A 5-year prospective evaluation of DSM-IV alcohol dependence with and without a physiological component

Marc A. Schuckit, G. P. Danko, T. L. Smith, V. Hesselbrock, J. Kramer, K. Bucholz

Research output: Contribution to journalReview articlepeer-review

38 Scopus citations


Background: The DSM-III-R removed tolerance and withdrawal as required elements for a diagnosis of alcohol dependence. Although this practice was continued in DSM-IV, the more recent manual asked clinicians to note whether physiological aspects of withdrawal (tolerance and withdrawal) had ever been experienced. Few studies have determined the prognostic meaning of a history of a physiological component to DSM-IV alcohol dependence. Methods: Face-to-face structured interviews were used to evaluate the course of alcohol, drug, and psychiatric problems during the subsequent 5 years for 1094 alcohol-dependent men and women. These subjects had been classified into subgroups at the time of initial interview regarding evidence of tolerance or withdrawal, and all evaluations were based on DSM-IV criteria. At baseline, the application of DSM-IV diagnostic guidelines resulted in 649 (59.3%) individuals having a history of an alcohol withdrawal syndrome, with or without tolerance (group 1); 391 (35.7%) with histories of tolerance but not withdrawal (group 2); and 54 (4.9%) with no lifetime histories of tolerance or withdrawal (group 3). Results: During the 5-year follow-up, both the broad (group 1 plus 2 versus group 3) and narrow (group 1 versus group 2 plus group 3) definitions of physiological dependence were associated with more alcohol and drug problems. However, for most items, this differential primarily reflected differences between groups 1 and 3, with a less impressive effect by group 2. Although no group differences were noted for the rate of independent major depressive episodes, substance- induced depressions did differentiate among groups, a finding also most closely related to the distinction between groups 1 and 3. Conclusions: These data support the prognostic importance of noting the presence of a physiological component in alcohol dependence and indicate the potential relevance of limiting the definition of a physiological component to withdrawal.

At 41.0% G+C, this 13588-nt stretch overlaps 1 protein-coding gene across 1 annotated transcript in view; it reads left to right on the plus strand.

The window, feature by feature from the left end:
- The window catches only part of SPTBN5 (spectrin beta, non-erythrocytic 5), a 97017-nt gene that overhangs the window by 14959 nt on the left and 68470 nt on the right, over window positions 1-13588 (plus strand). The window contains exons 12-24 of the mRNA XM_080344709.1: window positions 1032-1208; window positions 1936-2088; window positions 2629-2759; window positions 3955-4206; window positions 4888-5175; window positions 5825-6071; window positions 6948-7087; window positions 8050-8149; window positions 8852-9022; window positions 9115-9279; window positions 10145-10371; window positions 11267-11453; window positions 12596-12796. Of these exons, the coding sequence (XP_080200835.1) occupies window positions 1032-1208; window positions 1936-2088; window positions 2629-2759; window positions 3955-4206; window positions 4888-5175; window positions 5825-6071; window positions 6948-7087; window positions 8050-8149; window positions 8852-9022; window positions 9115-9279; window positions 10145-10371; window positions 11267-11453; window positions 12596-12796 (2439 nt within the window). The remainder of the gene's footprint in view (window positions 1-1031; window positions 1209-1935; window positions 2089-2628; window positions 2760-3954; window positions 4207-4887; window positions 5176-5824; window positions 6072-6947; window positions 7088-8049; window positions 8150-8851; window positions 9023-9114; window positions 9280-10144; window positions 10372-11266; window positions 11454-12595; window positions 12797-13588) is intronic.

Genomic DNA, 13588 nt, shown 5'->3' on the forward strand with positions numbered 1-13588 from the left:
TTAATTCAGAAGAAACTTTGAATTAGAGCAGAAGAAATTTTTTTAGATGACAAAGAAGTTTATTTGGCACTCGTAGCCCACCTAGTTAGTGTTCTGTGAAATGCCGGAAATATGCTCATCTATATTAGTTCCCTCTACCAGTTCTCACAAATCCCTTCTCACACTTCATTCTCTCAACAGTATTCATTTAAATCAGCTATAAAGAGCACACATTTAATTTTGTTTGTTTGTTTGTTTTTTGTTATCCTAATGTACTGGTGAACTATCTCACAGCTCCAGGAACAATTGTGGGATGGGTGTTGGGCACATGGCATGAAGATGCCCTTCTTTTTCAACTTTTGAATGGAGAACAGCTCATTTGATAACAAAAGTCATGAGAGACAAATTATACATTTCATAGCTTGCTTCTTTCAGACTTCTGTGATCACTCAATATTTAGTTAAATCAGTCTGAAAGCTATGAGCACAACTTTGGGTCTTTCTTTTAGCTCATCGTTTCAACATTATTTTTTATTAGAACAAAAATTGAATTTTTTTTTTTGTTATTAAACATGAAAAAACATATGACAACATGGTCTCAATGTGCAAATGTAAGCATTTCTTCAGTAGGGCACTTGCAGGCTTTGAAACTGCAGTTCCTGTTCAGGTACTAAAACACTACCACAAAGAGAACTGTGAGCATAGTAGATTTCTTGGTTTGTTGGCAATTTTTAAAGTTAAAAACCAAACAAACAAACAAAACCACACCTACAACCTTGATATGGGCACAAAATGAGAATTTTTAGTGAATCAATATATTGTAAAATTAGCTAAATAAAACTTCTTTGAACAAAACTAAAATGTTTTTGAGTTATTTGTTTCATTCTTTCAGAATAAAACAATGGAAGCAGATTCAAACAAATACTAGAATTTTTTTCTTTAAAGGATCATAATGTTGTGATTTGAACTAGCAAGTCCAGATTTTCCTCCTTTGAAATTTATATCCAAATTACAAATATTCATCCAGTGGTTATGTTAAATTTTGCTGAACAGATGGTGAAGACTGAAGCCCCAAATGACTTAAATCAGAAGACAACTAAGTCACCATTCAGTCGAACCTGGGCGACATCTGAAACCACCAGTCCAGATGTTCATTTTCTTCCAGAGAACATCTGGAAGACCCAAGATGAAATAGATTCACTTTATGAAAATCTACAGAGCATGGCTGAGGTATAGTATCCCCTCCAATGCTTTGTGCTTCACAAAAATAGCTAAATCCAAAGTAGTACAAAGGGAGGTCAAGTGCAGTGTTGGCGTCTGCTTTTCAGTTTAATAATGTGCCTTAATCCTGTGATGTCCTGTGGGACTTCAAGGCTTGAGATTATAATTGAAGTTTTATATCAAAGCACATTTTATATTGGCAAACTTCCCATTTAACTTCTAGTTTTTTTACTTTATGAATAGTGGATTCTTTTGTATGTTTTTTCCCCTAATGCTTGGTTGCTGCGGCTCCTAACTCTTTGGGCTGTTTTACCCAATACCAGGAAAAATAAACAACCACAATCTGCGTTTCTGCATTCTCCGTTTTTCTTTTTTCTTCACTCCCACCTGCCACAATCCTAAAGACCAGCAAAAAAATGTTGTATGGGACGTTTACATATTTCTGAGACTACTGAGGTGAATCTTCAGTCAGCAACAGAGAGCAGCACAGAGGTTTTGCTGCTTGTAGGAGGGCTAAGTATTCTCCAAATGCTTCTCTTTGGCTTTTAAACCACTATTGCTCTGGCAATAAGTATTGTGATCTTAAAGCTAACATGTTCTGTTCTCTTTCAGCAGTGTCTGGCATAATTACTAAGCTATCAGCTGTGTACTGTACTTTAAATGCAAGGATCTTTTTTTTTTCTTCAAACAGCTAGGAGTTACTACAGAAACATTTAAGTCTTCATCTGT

Original languageEnglish
Pages (from-to)818-825
Number of pages8
JournalAlcoholism: Clinical and Experimental Research
Issue number5
StatePublished - May 1 2003


  • Alcoholism
  • Diagnosis
  • Tolerance
  • Withdrawal


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